The year was 1994.
I was working apartment maintenance and had a healthy interest in computers. I also had a IBM XT knockoff in my apartment connected to a 56K modem.
One of the benefits of apartment maintenance is the lost and found that occurs when people move out quickly. Things of value usually get stored in case the owner comes back for them. But certain items become the property of the maintenance staff.
And that was me in 1994.
I told you that story so I could tell you how I came to possess the June 1994 issue of Playboy (the one with Jenny McCarthy on the cover).
Inside that issue was an article (yes, I read the articles!) “Confessions of an Internet Junkie” by J. C. Herz
I was thrilled to read someone else’s experience of early 90’s internet. Pre web browsers, pre GUIs, pre everything, the internet was a fledgling monster just getting it’s footing.
Like the author, I spent hours pouring over USENET and scrolling text. I discovered MUDs and IRC and the world outside of Cleveland, OH. I chatted late into the night with fellow gamers and MUD IMPs.
A quote from the article that still sticks with me perfectly sums up the wild west of the internet back then:
“Log off. Go to fridge and open it in hopes that something new and zany has materialized. It hasn’t. Go back to computer and log on in hopes that something new and zany has materialized. It has.”J C Herz – Confessions of an Internet Junkie
Never before in my life had I had access to such untapped information. Like a fire-hose pointed at a teacup, I couldn’t hold all the information the internet offered me.
Over the years the information has tripled and quadrupled ten-fold times a thousand. Google has made it easier to find the information. Point and click interfaces make it child’s play to get what you want from the internet. No doubt the internet has improved. And will continue to do so.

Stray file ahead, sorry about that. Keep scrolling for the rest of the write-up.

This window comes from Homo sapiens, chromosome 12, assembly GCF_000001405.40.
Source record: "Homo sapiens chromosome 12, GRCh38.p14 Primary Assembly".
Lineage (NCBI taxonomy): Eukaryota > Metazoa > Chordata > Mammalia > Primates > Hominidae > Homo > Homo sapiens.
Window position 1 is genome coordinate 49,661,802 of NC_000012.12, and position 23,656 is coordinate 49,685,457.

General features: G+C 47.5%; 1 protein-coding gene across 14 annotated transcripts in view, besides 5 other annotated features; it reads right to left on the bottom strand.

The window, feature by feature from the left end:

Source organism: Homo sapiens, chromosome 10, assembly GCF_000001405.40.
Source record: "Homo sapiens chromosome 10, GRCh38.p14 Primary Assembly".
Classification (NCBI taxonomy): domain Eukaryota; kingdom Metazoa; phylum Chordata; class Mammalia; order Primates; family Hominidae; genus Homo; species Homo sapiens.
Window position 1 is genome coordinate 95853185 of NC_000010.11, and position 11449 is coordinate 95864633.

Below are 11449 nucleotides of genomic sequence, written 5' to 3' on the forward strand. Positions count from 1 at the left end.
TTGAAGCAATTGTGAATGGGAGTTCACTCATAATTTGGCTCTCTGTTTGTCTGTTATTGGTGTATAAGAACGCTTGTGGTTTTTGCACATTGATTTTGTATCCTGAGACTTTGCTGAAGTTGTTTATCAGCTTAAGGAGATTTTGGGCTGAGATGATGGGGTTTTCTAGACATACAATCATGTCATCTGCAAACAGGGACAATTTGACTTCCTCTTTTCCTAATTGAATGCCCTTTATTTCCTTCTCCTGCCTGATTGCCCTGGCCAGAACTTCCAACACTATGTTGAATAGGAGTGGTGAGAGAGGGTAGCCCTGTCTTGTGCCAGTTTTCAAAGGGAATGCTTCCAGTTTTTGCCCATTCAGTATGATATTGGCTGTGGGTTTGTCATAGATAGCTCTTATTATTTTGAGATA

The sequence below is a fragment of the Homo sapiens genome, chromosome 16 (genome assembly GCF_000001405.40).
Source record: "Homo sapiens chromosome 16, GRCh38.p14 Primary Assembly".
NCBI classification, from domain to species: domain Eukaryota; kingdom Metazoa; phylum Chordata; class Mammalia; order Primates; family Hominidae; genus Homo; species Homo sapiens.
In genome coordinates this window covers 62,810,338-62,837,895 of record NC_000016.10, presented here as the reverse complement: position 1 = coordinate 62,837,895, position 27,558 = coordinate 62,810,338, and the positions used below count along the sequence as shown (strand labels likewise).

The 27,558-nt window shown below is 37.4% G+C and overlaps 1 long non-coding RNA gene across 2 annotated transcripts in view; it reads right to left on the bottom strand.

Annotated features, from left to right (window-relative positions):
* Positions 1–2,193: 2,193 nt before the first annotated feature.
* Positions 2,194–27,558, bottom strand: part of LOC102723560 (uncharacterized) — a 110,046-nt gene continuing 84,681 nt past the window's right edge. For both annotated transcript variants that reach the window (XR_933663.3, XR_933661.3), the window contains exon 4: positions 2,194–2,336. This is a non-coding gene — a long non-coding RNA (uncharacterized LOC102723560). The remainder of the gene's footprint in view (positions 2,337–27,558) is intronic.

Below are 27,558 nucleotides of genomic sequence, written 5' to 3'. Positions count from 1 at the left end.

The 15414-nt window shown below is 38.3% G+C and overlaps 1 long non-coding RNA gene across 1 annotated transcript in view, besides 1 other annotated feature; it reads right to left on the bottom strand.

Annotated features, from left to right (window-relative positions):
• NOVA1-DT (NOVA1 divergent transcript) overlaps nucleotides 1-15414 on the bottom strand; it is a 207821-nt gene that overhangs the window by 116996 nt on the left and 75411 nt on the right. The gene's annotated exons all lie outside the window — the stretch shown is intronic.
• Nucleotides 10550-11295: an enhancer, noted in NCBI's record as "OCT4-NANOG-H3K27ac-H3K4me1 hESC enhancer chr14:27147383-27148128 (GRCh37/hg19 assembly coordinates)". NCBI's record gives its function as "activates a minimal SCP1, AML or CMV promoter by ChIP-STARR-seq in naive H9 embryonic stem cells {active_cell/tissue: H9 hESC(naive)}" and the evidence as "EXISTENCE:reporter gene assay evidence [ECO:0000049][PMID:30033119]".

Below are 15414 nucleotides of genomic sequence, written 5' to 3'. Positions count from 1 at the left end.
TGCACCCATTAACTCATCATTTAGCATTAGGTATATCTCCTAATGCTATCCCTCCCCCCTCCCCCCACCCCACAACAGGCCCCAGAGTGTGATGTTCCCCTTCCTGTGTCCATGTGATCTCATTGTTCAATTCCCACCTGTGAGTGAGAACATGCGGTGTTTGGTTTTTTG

But every now and then I get nostalgic for the “good old days” of white text on a black screen. IRC chats and pillaging the inhabitants of Midgaard.
You know what was better back then? If you met someone on-line – the odds were good that they knew something about technology. IRC chats were filled with users who knew how to download and configure clients, set their modems and log in. MUDs were populated by script writers that built rooms to add to the MUD and code that improved the MUD. Web pages loaded fast (since they were all text) and contained no ads or viruses. FTP servers brimmed with shareware and text files and the occasional nude .gif file.
Lest I sound like a grumpy old denizen of the internet evoking noobs to “get off my lawn” I’ll admit I have low interest in some of the new technology.
Nowadays I’ve embraced Facebook and am reluctantly participating in Instagram. I have a smartphone and accounts on multiple social media sites.
I’m the tech support option for my family and most of my friends.
I’ve got a server at home. I store my stuff “in the cloud”. (Well, it’s my cloud)
But I also have my Weechat IRC client open most of the day in a terminal window and I keep my config files on my FTP server. Once in a while I log into a MUD and rampage the online world via text. Sometimes there’s someone else online there, too.
I’m glad the internet is moving us forward. But I miss the good old days.
P.S. Wanna read the article? I’ve found it! Slightly NSFW because of the preserved ads on the pages.